Globe-Gazette from Mason City, Iowa on December 28, 1964 · Page 29
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Globe-Gazette from Mason City, Iowa · Page 29

Mason City, Iowa
Issue Date:
Monday, December 28, 1964
Page 29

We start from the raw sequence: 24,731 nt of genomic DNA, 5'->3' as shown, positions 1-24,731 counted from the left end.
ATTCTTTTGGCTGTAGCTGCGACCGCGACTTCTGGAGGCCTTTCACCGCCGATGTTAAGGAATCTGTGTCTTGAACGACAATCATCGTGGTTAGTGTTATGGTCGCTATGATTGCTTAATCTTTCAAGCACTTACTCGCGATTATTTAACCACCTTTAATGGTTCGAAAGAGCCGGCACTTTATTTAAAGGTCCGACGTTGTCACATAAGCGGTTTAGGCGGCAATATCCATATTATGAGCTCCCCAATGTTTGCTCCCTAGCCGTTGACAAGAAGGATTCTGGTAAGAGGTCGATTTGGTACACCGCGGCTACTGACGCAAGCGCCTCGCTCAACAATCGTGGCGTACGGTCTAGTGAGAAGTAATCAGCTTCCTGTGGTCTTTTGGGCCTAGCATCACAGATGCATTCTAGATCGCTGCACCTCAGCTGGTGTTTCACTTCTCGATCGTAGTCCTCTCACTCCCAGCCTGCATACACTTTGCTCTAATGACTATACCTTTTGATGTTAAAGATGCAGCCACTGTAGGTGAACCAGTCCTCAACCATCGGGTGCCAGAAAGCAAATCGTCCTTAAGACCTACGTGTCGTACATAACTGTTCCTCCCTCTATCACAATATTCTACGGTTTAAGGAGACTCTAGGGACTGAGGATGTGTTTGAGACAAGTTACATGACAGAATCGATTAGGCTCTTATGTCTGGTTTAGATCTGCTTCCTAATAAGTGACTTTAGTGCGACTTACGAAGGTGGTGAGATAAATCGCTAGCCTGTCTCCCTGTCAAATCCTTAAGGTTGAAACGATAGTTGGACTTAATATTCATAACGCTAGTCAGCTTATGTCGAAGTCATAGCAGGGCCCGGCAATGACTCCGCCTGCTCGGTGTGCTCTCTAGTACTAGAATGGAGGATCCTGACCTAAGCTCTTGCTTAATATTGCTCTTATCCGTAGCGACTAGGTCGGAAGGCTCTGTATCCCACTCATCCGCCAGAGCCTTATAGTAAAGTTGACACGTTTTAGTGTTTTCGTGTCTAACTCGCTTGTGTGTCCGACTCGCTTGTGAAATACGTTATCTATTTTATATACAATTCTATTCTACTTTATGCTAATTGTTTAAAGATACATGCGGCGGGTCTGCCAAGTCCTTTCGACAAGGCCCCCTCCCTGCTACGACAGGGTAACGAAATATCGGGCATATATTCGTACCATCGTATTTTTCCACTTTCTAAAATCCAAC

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•leb*-6ai*rte, Meten City, la. Dec. 2t, ^m IfM N. Iowa Mental Health Center continues as leader in its field The North Iowa Mental Health Center, one of the pioneer Iowa endeavors in its field, still is a leader in the work, figures from the Iowa Mental Health Authority indicates. The ninercounty area from which its patients come is the largest geographical section of the state served by any of the 16 centers now established. The 774 who received help * here in the last fiscal year (through last June) represented more than 11 per cent of the number treated in all Iowa mental health centers. Only the- centers at Waterloo and Cedar Rapids served more individuals, and each of them barely topped 1,000 patients— 1,004 at Cedar Rapids which GOD AND COUNTRY AWARDS — The Rev. Lowell DeGarmo presents God and Country awards to five Boy Scouts at a. ceremony at Wesley Methodist Church. The boys all are members oi Troop 12, sponsored by the Wesley Methodist Men's Club. In the back row (left to right) are Mr. DeGarmo, Frank Fiala, Ken Seeger, James Marlow and, J. Hansen Fonkert. In the first row are Spencer Seeberger and Melvin Mitchell, scoutmaster. These boys started working toward the award in September 1963. serves only 'Linn County and 1, 029 at Waterloo which serves only Black Hawk and Grundy counties. Of other large population cen ters, Council Bluffs has a men tal health center so new tha comparative figures are not available, and Des Moines' cen- er, which deals only with child- sroblems, served only 651 pa- ients in the last year. The North Iowa Mental lealth Center, although one of the first centers in the state, is lot alone now in reaching those in northern sections of Iowa. It serves C e r r o Gordo, Wright, Franklin, Hancock, Kossuth, Winnebago, Worth, Mitchell and Floyd counties. To the east, m Decorah center serves Winneshiek, Howard and Allamakee counties, and Waverly's center serves Bre mer, Butler and Chickasaw patients. To the - west, patients are drawn to a Spencer center from Clay, O'Brien, Buena Vista Palo Alto and Dickinson coun ties and to a new Fort Dodge center from Webster, Calhoun Pocahontas and Humboldt coun ties. rpHERE are those who insist on living in the past -L and there are others who merely refer to the past. There is a distinct difference between the two —the latter group being composed of those who recognize the good or bad realities of today, but who love to be reminded of how things were in their childhood. Mrs. Marvin E. Austin, 924 N. Tyler, is a member in good standing of our "Remember When?" club. She was prompted to write after reading our comments on the passing of the "corner grocery" era. Mrs. Austin's letter: * ; "Your recent column struck' ner store This topic realljr hit deep in the heart of my nostalgia, for I grew up in living quarters attached to the old- fashioned 'corner store.' (It really was on a corner!) "The store still exists, but has been added to and remodeled so it now is a "corner superette,' operated by my sister and brother-in-law, Mr. and Mrs. Fred Borger. "But the living quarters still are attached and the atmosphere is not unlike that of the one-room store it was in the beginning. "I was five-years-old when we moved in 1934, along with six of my 10 brothers and sisters still at home. Of course, we all had our chores to do. 1 lived there until my marriage 14 years later, so I know the corner store inside out. "My memories may not go back as far as some, but I can add a few to the ones you had. (A little math will tell you my age!) "Customers were few. We had a bell on the door to announce the arrival of a customer—so work could be carried on in the living quarters. "Many items now packaged were not then. We had a big sugar bin—sugar was brought in 100-pound bags, dumped into the bin and sold by the pound. Cookies in large bulk boxes were put into a display case with windows. (My mother still has that cookie case in her basement.) "Peanut butter was in five- pound cans and had to be stirred each time some was sold—so that the oil would fee properly mixed and that Hie peanut butter on the bottom of the can would not harden. "And, oh, the ice cream cones I've dipped (five cents for two dips!) We even sold kerosene for home heaters. We had a barrel of it in the basement and customers would bring their own containers, which were filled from the spigot. I remember this as being one job I hated because of the smell . . . and I would try to dis- pppcar if I saw a customer come in with a kerosene can. ' "We even had a delivery service of sorts. Somebody would call and ask, 'Would one of the kids bring me a few things?' Sometimes we were lucky enough to be tipped a penny or two. "When kids came in with a quarter, asked for a loaf of bread and a quart of milk and would say, 'Mama said I get to buy candy with the change!' Try that on 25-cehts today!" "This is just a part of my growing-up years in the cor- home for me!" Mrs. Austin concluded. As we said, there are those who happily refer to the past —with a full appreciation of what they have in the present. Mrs. Austin obviously is one of these. Yule leftovers A Mason City dentist was seen to emerge from, one of our department stores at five minutes before closing time on Christmas Eve. He was overheard to say, "Well, that about does it!" Cutting it pretty close, weren't you Dean? . . Gervin Green, 609 N. Washington, has a special reason for regarding Christmas Day as something significant. It was the day, back in 1931, that he was born somewhat prematurely in his grandfather's home at New Haven. Not only that, but Christmas also is the birthday of the doctor who de- ^ ei «er ar livered him and the nurse who sori City, assisted him! . . . If any of Bob Prunty's friends still are wondering why he doesn't have an hon- leasec est-to-gosh real Christmas tree ents. in his home at Charles City, there is an explanation. Bob lugged home a tall evergreen a few days before Christmas, set it up and then adorned it. It wasn't long before his young son started to break out with the hives. Said the doctor: "He's allergic to that tree." So out the tree went to Doug Williams, a pal who still hadn't obtained his. Thus it appears an artificial tree will be the order in the Prunty- house hold from this year on . . Rollie A. True pays $212 fine on weight count Rollie A. True, 96 Mission Dr., has paid a $212.80 fine in Cerro Gordo County District Court after pleading guilty- to a charge of operating a motor vehicle with weight in excess of legal limits. True, an employe of Rock Island Motor Transit Co., was arrested Dec. 14 by the highway commission. He posted $300 bond with Justice of the Peace George A. Reynolds, Plymouth, on the date of his arrest. District Judge John F. Stone, who passed sentence, set appeal bond at $250. A LOT OF SHOES Shoe manufacturing firms in the nation last year produce* more than 698.6 million pairs of footwear. Alvin S. Pfingle, 99, dies even of the 16 centers. Others are in a central Iowa cluster Deluding Des Moines, Ames, Marshtlltown and Newton. Keokuk, Burlington and Davenport 563 lowans. The northern half of Iowa has Th« total number •! patient* served in the last year was 6,835. Within the last 15 years, such centers have served 23,lave centers on the Mississippi liver, and the new Council Huffs center is in the far west. This U«v«i only Otk«loos< with a center serving anyone in a wide sweep of counties across .he southern part of the state. Serving four counties, it had only 185 patients in the year. In spite of the geographical concentration of most centers in ;he north and central parts of the state, they are available to nearly 60 per cent of Iowa's people, serving 44 of the state's counties. With the emphasis in Iowa mental health programs gradually shifting to treatment at the local level, an increasingly important role is being played by these community mental health centers. HOME ON LEAVE — Warrant Officer Candidate Kenneth Kalahar II, son of Mr. and Mrs. Kenneth Kalahar, 950 6th SE, is home on leave for the holidays from Ftr Walters, Tex. He will return to Ft. Walters Jan. 2, where he will complete his pre-flight training. He enlisted in the Army Air Corps in Milwaukee in September. Alvin S. Pringle, 99, retired farmer of the Oskaloosa ' area, died Saturday in a Mason City nursing home. He was the father of Mrs. Max (Aileen) Boyd, with whom he had made his home at 1125 3rd SW, since the death of his wife in 1953. Mr. Pringle, was born April 26, 1865, at Oskaloosa. He was married to Theresa Monk Oct. 2, 1899, in Oskaloosa. Surviving are his daughter, six grandchildren and 13 great- grandchildren. He was preceded in death by his wife, Feb. 5, 1953, and by a son, Ralph, and a half brother. For many years he was active in the IOOF Lodge, Rehekjihs, Modern Woodman of the World and the Grange. He was a member of the Friends Church, Quaker denomination. The funeral will be at 2 p.m. Tuesday at the Garland Chapel in Oskaloosa. Burial will be in the Bloomfield Cemetery near Oskaloosa. Visitation was held at the Patterson-James Chapel Sunday and the body was taken to Oskaloosa Monday. Roger H. Richardson dies at 75 J. R. (Jack) Dorsey, 82, veteran auctioneer, dies Boy involved in car theft still missing Mason City police and other North Iowa authorities Monday still were conducting a search for a youth they believe was involved in the theft of a car last Wednesday night. — 0 « •*— *~^«.».-u-~.. I .«, *»,The car, owned by M. P. tired Milwaukee Road conduc- Hughes, Clear Lake, was driven north of Geneva, Minn., where COMPLETES COURSE— First Lt. Jon D. Butler, son of Mr. and Mrs. Virgil Butler, Bell Motel, has completed the U.S. Air Force survival and special training course conducted by the Air Training Command at Stead Air Force Base, Nev. Lt. Butler, a navigator, is being assigned to a unit at Amarillo Air Force Base, Tex. He was commissioned in 1960 through the aviation cadet program. He was graduated from Mason City High School and attended Colorado State College. His wife, Mary, is the daughter of Mr. and Mrs. Chris Petroff, 23 N. Connecticut. Roger H. Richardson, 75, re- it was in an accident. The driver and a 14-year-old companion then stole another car at Steele Center and drove back to Maori City. The 14-year-old boy, who has admitted the theft, was questioned further by police during the weekend. He has been released to the custody of his par- nts. The other youth, believed to be about five years older, escaped in the second stolen car Thursday. The car, a 1949 model, was found abandoned Thursday night about a half mile east and a half mile north of Rockwell and towed to Mason City. Its owner, Lloyd Marik, Owa- tohna, picked up the car Saturday. He reported that two new tires, a mail pouch containing $14 in stamps, $6 in cash and Post Office papers were missing from the car. The Hughes car was extensive- y damaged, police said. Japanese police hurt gang groups JOKYO ' (AP) — A police drive against crime launched in 1964 has struck a severe blow at Japan's gangster organizations, Bunhei Hara, chief of metropolitan Toyko police, said. However, organized crime could not be expected to disappear in one year, he told a yearend news conference. He estimated Japan's gangs have a membership of 180,000. They control such things as dope traffic, prostitution and extortion rackets. Chief Hara said 20,000 gangsters were arrested in the Tokyo area alone this year. :or, died Sunday in a Mason City hospital. He had been a resident of Mason City 54 years and made his home at 715 N. Jefferson. Mr. Richardson was born May 12, 1889, at Spencer, son of Frank and Myrtella (Lyons) Richardson. He attended schools of Spencer. He began his employment with the Milwaukee Road in 1910 in Mason City and retired in June 1959 as conductor. For many years he was a lobbyist for the Brotherhood of Railway Trainmen and Holy Family Catholic Church. Mr. Richardson was married to Miss Irene Driscoll July 15, 1914, in Charleston, 111. Surviving are his wife, a daughter, Miss Mary Richardson, Mason City; two sons, John Richardson, Natrona Heights, Pa., and James Richardson, Covina, Calif., five grandchildren, and a brother, Donald Richardson, Dallas, Tex. He was preceded in death by an infant daughter, Barbara Ann, in 1917 and by one brother. Funeral arrangements are incomplete. Visitation at the Hogan-McKee Colonial Chapel has been set from 7 p.m. Tuesday until the time of services. Lt. Robert Hopkins serving on Okinawa First Lt. Robert S. Hopkins, son of Brig. Gen. and Mrs. Edward J. Hopkins, Omaha, has arrived with his unit at Naha Air Base, Okinawa, for a temporary duty tour. Lt. Hopkins, a F4C Phantom jet pilot, came "rom MacDill Air Force Base, Fla. His wife, Barbara, is the daughter of Mr. and Mrs. Ernest Zerble, 1009 N. Carolina. FOOTWEAR IMPORTS Last year more than 9.4 million pairs of footwear were imported into the United States, mostly from Italy and Japan. Two-vehicle accident hurts three - Three were injured — none critically—in a two-car accident on Highway 65, 6V£ miles south of Mason City, at 8:45 a.m. Monday. Taken to Mercy Hospital by Snell's Ambulance were the drivers of both cars, Virginia Ann Nelson, 18, 701 S. Polk, and Jean Geraldine Polsdofer, 42, rural Rockwell, along with a passenger in the Nelson auto, Ann Marie Gribben, 17, 507 S. Polk. Miss Nelson, who suffered a cut forehead, was released following treatment. Miss Gribben is suffering from chest injuries, facial and head cuts. Mrs. Polsdofer has facial cuts. Both are in good condition n the hospital. The highway patrol said it is continuing to investigate the accident. Charges are pending. Officers said Mrs. Polsdofer was driving north when her car slid into the southbound lane and struck the auto driven by Miss ttelson and owned by David Funnell, Route 3, Hampton. The left fenders of the cars collided. Both vehicles remained on the highway after impact. None of the occupants were tossed from the cars. The Funnell car, a 1964 model, and the 1960 model Polsdofer machine both were listed as total loses. John R. (Jack) Dorsey, 82, auctioneer for 60 years, died Sunday in a Mason City hospital. He had lived in Mason City throughout most of his life and made his home at 833 8th SE. He was born Aug. 7, 1882, in Illinois, son of Richard and Bridget Dorsey. He attended the schools of Mitchell County be- Eore moving to the Mason City area. Surviving are nine grandchildren and several great-grandchildren. He was preceded in death by his wife, Grace; one daughter; three sons; three brothers and two sisters. He was a member of St. Joseph's Catholic Church and was a charter member and past president of .the Mason City Trail Riders Club. Requiem high Mass will be celebrated at 11 a.m. Wednesday at St. Joseph's Catholic Church. Father Paul J. Maguire will be celebrant. Burial will be in the St. Joseph section of Elmwooc Cemetery. Visitation has been scheduled at the Hogan-McKee Colonia: :hapel until the time of serv .ccs. Scriptural Vigil of the Dead has been set for 8 p.m Tuesday at the chapel. Pallbearers selected are R. C Keister, L e s lie Boornhower Robert Crawford, Leo" Heiden reich, Boyd" Hodson and Keith Rozen. Survivors in good condition All four survivors of the two car accident north of Mason Citj Thursday were listed in good condition at Mercy Hospita Monday. They include Mary R Calvin, 21, St. Paul; Mrs. Ray mond Thome, Leroy Thome, 18 Fifteen years takes one back to the time when area mental lealth centers in Iowa were ittle more than dreamed of. Legislation allowing county wards of supervisors to assign County Mental Health Fund per centages to help such centers came in 1951 and 1957. Planning that led to the North Iowa .Mental Health Center here was started in the early fifties, and it was just nine years ago this month that operation really began. Growth areawide support made possible the construction of the new center facilities opened on Highway 18 west of town this year. While those in the Mason City area are largely aware of the services of a mental health center, establishment and growth of those elsewhere is resulting from increasing statewide pub lie awareness of such services The Iowa Mental Health Au thority, which has headquarters at the University of Iowa, is helping tell the mental health story. A mental health center basic ally is a psychiatric facility for the early diagnosis and treat ment of mental and emotiona illness. A center's staff also pro motes mental health education in the area, consults with com munity agencies and partici pates in research and in train ing of social workers and psy chologists. The staff at a center include; a psychiatrist who serves a, medical director, one or mor psychiatric social workers anc clinical psychologists. The centers serve people wh are emotionally disabled — fo instance, people whose prob lems have become so persistent and prolonged that they can no onger function in their jobs, schools and social environment. They m a'y exhibit signs of stress such as anxiety, uncontrollable rage or symptoms of physical illness. A child who is wantonly destructive at school, a man who fears he is becoming an alcoholic, a woman in chronic depression — all might come to a center for help. An individual may apply for an appointment at a center on his own initiative (as 30 per ent do), or he may be referred here by his physician (as anther 30 per cent are). Minis- ers, teachers, employers, rela- ives and the courts also refer persons. At a center, a social worker ompiles the history of the pa- icnt's problem and a psychol- J. R. (JACK) DORSEY gist administers tests. Both onduct counseling and psycho- herapy under supervision of the center's medical director who also diagnoses and participates n therapy. In some cases, only a few , r isits are required. In others, he patient may need to return tor treatment as often as once a week for a year. Fees are set according to ability to pay. If a patient's needs are non- medical, he may be referred to some other local agency, such as a family counseling service. If his needs are too serious for office care, he is referred to a hospital, preferably within the community. and Relyn Thome, 12, all o Charles City. Raymond Thome 40, a Charles City construction company foreman, was killec in the crash. Services were Mon day morning. HAPPY TOWN HAPPY, Tex. (VB—This Swisher County town tries to live up to its name. It is known as the "Town Without a Frown," throughout the Texas Panhandle. THIRSTY JETS Modern jet force bombers require more than 1,000 gallons of fuel per hour. L Reardon, 58, dies in Des Moines Funeral services for Lawrence A. Reardon, 58, of Granger, formerly of Mason City, will be held Wednesday at 11 a.m., in the Assumption Church at Granger. Mr. Reardon, who was employed in the mailing room of -he Des Moines Register, died Monday morning in a Des Moines hospital following'sur- gery to repair a burst aorta ivhich occurred Christmas Day at his home. His body will be at a Perry Funeral Home until the time of the funeral at Granger. '. He is survived by his wife, the former Bea Lynch of Mason City, and four children, Elizabeth, a freshman in St. Scholastica College, Atchison, Kan.; Patrick, Alice Ann and Nancy, at home. His brothers, Richard, John, Francis and Hubert, all of Mason City, and a sister, Mary, Minneapolis, also survive. Before going to the Register about 24 years ago, Mr. Reardon was employed by the Mason City Globe-Gazette. A Real Taste Treat Open Monday and Friday 8 A. M. TO 9 P. M. STORE HOI RS DA-m i. A.M. to ."> P.M. MASON CITY FURNITURE >«mth Dial (, V ;t Rites Tuesday at Garner for Clara Sage, 81 GARNER—Clara Zella Sage. 81, died Christmas Day at At lanta, Ga. Funeral services wil be Tuesday at 2 p.m. at the Bohn Funeral Home -with buria in Garner Concord Cemetery. Clara Zella Mollach was bor in Garner and attended school there. She also lived in low Falls for some time. She ha been making her home with a granddaughter in Atlanta. Mrs. Sage was preceded in death by her husband, Webb n 1D11 and one son, Wilfred, in 1949. She is survived by five grandchildren and several great jrandchildren. There are several nieces am nephews in North Iowa, includ ng Mrs. Roy ^ Eibey, Clear l.ake; Mrs. Frank Murphy Sheffield; Mrs. Dick Kruse anc Verncr Ford, Iowa Falls, anc Harold Ford, Eagle Grove. SAFETY AWARD LINN GROVE — A Mexican youth, Alvaro Ruiz Martinez, 22 of Monterrey, Mexico, rcceivec an Iowa Farm Safety Counci award for saving the life of hi adopted "sister," Elaine Fries daughter of Mr. and Mrs. Caro Fries, Linn Grove. Community mental health centers are being used increasingly for follow-up care of patients on convalescent leave trom state mental institutions. It is some index oi a center's value to a community in preventing mental illness that 40 per cent of the patients are children and adolescents with emotional problems or antisocial behavior. Development of a mental health center depends to a large xtent upon enthusiasm within >e communities. In the past, uch groups as the American ssociation of University Worn- n, the League of Women Voters, IB Council ot Social Agencies nd the Iowa Association for dental Health have promoted he centers. A preliminary planning committee consults with the Iowa Mental Health Authority rcgarcl- ,ng the function, standards and "vnancing of a proposed center and the details of incorporation. Finally, a board of directors is elected — persons who represent such diverse interests as the county medical society, (he county board of supervisors, schools, courts, churches, business and labor. A key figure in the growth nnd success of a center is the medial director. Usually he is a psychiatrist in private practice n the community and is able to relate the center to local physi- ians and hospitals and to state medical resources. Dr. Robert i'owell fills the position here. The budget of a center is almost entirely raised from local sources: County tax funds, community fund programs, board of education funds, gifts and fees. Each mental' health center is controlled and operated locally. The U.S. Public Health Service and the Iowa Mental Health Authority serve as consultants :o the centers and can assist in formulating policies, maintaining standards and gathering statistical data. FALCONER ' OSCEOLA—Robert Elgin, an internationally known authority on the ancient sport of falconry, gave a program in Osceola. Elgin of Des Moines has written articles and lectured on this unusual sport throughout the country. BABBITT SEZ, FOR QUALITY WIRING AND PRICE WITHIN REASON, CALL fl % BabbiU&Sherman I f n**3» Borger Grocery 940 North Tyler Dial 423-2772 STOP AND SHOP WITH US EVERY DAY AND SAVE! We Reserve The Right To Limit Quantities! Prices In This Ad In Effect Monday Through Saturday LjfiflA/ ~* ELECTRIC CO. 1423 -No. Fed. Dl»l 4ZV74K G.E. Refrigerators . . . From . . . BOOMHOWER'S 113 No. Fed. 423-2752 Established ma Now a the time to r*movo dead or undesirable- trees. Call 423-4033 It'* Fast... 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